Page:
Twenty-one years later, she’s still there—and now the PHC’s executive director.
Zierer is a native Pennsylvanian, who grew up in Hollidaysburg, home of the Slinky. She credits books, especially fantasies like Madeleine L’Engle’s A Wrinkle in Time, for showing her how reading could take her beyond the confines of her small, 6,000-person town. “Books were the door that opened up to me how I could make a difference,” she says.
At first, she thought making a difference would come from teaching. She earned her BA in English and MA in education and taught high school English before getting that master’s degree in rhetoric. When she saw the ad for the PHC job, she thought it could be a great way to make use of her degrees. Once she took the job, however, she found that the humanities could also be her path to making a difference.
“Humanities are large and embrace so many different ways of learning,” she says. They can even, Zierer believes, help Pennsylvania combat two major deficiencies: gaps in achievement and political engagement.
Not only does Pennsylvania have one of the widest achievement gaps of any state in the U.S., but it’s falling behind in civic discourse, too. Pennsylvania scored so poorly on the National Conference on Citizenship’s Civic Health Index—only 20.9 percent of Pennsylvanians reported that they talk frequently with family and friends about politics—that the state ranks dead last in the nation.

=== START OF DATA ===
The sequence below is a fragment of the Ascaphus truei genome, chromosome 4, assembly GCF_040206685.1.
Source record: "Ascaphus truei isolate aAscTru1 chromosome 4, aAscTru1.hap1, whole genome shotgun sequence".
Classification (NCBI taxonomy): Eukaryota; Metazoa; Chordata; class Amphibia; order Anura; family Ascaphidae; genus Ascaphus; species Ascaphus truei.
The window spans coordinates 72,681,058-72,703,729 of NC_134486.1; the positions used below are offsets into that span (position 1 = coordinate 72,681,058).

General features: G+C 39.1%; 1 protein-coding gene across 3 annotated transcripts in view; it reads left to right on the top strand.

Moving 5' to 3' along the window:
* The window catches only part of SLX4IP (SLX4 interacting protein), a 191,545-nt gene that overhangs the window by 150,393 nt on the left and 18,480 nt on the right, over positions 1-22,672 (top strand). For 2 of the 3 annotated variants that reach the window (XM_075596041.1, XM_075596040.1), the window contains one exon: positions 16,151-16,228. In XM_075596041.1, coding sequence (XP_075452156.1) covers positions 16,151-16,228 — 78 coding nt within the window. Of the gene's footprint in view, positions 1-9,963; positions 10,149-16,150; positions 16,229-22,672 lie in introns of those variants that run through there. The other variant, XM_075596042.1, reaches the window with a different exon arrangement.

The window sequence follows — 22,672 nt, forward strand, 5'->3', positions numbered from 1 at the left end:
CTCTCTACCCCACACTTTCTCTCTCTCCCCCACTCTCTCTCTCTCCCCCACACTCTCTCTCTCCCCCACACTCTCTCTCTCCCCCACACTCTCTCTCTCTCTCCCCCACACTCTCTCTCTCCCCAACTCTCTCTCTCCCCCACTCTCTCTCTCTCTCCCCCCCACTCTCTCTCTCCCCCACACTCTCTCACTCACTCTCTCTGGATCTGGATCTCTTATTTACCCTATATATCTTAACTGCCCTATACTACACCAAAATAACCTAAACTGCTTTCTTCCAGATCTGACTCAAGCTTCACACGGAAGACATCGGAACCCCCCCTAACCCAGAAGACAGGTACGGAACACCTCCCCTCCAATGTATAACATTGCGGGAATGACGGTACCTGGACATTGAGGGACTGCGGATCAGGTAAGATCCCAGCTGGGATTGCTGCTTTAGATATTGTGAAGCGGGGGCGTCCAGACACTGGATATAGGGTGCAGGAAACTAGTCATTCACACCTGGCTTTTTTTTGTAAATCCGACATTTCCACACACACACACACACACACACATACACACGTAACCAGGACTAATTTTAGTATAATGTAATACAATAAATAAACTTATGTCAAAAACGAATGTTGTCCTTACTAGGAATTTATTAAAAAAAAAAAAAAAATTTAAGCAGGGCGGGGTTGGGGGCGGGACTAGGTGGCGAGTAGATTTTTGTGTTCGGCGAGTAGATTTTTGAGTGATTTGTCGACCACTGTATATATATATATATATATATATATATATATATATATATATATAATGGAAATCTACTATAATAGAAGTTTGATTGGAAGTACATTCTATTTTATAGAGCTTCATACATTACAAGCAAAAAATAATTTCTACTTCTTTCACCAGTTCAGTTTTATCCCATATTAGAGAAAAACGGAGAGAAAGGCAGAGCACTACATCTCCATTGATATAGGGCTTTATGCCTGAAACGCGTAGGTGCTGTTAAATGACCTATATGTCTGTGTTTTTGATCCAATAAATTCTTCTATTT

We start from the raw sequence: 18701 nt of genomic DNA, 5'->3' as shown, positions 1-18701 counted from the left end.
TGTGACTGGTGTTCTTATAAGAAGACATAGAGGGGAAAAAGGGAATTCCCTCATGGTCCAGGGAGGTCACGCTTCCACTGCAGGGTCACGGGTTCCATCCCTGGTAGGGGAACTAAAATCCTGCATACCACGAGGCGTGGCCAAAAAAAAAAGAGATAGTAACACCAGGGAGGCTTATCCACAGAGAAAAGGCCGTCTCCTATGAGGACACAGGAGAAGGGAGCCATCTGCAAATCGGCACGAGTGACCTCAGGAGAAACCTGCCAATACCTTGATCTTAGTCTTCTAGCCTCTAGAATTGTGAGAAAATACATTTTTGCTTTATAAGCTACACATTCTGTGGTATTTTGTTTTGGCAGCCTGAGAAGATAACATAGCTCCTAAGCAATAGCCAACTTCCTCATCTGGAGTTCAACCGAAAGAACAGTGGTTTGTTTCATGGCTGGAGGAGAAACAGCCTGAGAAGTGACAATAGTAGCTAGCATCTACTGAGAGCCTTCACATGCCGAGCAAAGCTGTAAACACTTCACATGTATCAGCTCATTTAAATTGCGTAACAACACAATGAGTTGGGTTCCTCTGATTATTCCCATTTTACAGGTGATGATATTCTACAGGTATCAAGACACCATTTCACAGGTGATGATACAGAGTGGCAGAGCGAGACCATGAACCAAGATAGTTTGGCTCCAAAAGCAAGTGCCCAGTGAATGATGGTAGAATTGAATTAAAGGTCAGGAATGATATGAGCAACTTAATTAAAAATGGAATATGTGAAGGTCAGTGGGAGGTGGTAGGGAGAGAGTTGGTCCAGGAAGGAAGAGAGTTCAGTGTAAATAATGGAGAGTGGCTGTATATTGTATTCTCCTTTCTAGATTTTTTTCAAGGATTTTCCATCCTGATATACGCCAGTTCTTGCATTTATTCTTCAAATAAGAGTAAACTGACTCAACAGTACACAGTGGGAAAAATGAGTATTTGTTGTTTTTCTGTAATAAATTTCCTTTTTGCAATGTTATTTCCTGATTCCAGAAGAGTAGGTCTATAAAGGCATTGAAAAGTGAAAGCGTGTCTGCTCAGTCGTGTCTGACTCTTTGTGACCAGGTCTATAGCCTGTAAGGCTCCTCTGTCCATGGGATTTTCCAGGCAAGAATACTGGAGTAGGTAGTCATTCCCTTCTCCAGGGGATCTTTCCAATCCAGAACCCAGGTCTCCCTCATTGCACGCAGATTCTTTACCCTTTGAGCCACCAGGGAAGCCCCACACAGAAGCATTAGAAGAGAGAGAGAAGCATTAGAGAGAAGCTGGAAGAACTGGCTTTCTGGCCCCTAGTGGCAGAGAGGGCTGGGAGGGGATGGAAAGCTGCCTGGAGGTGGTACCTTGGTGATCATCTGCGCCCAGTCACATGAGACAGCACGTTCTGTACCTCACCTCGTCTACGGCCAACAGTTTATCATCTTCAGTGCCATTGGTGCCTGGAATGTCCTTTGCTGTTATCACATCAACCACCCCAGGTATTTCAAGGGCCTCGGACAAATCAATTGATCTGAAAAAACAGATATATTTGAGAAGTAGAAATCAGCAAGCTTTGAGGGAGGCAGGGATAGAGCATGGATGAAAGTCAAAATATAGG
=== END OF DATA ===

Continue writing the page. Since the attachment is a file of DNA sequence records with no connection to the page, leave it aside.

The humanities, says Zierer, are perfectly equipped to right both ships, and three PHC core projects right now aim to do so through reading, collaboration, and storytelling.
In 2010, PHC started the Teen Reading Lounge, a nontraditional book club. Teens help create reading lists relevant to them and their communities and then develop activities around those books. More than 600 teenagers in 78 libraries have participated so far. A pilot version of the program, focused specifically on bringing in teens from low-income backgrounds, launched in 2015. “We see them as cocreators and colearners,” Zierer says. “The humanities can come alive in a way to kids who are involved.”
Another key part of the program, she says: It creates safe spaces where teens can talk about issues. For example, The Hunger Games books have been a popular selection, leading to discussions about society, the media, and family.
In what may be their most ambitious project, PHC has been working in Chester, which is rated the second most violent city in the country. Zierer describes the Chester Made initiative as “a unique project to not only promote arts and culture in Chester but to use tools of the humanities for community revitalization.”
In 2015, PHC joined forces with the city of Chester, Widener University, and a team of Chester residents to collect nearly 150 stories about what mattered to residents, which led PHC to create a cultural asset map that identified places, organizations, and events that are central to arts and culture in Chester. Many of the touchstones lined up along a mile-long stretch of Avenue of the States, which has been dubbed the Chester Cultural Corridor. The group also found that an arts and culture movement already happening in Chester’s downtown “was leading the charge and needed to be supported,” she says. That includes a theater, art gallery, artists’ warehouse, a spoken-word café, and jazz space.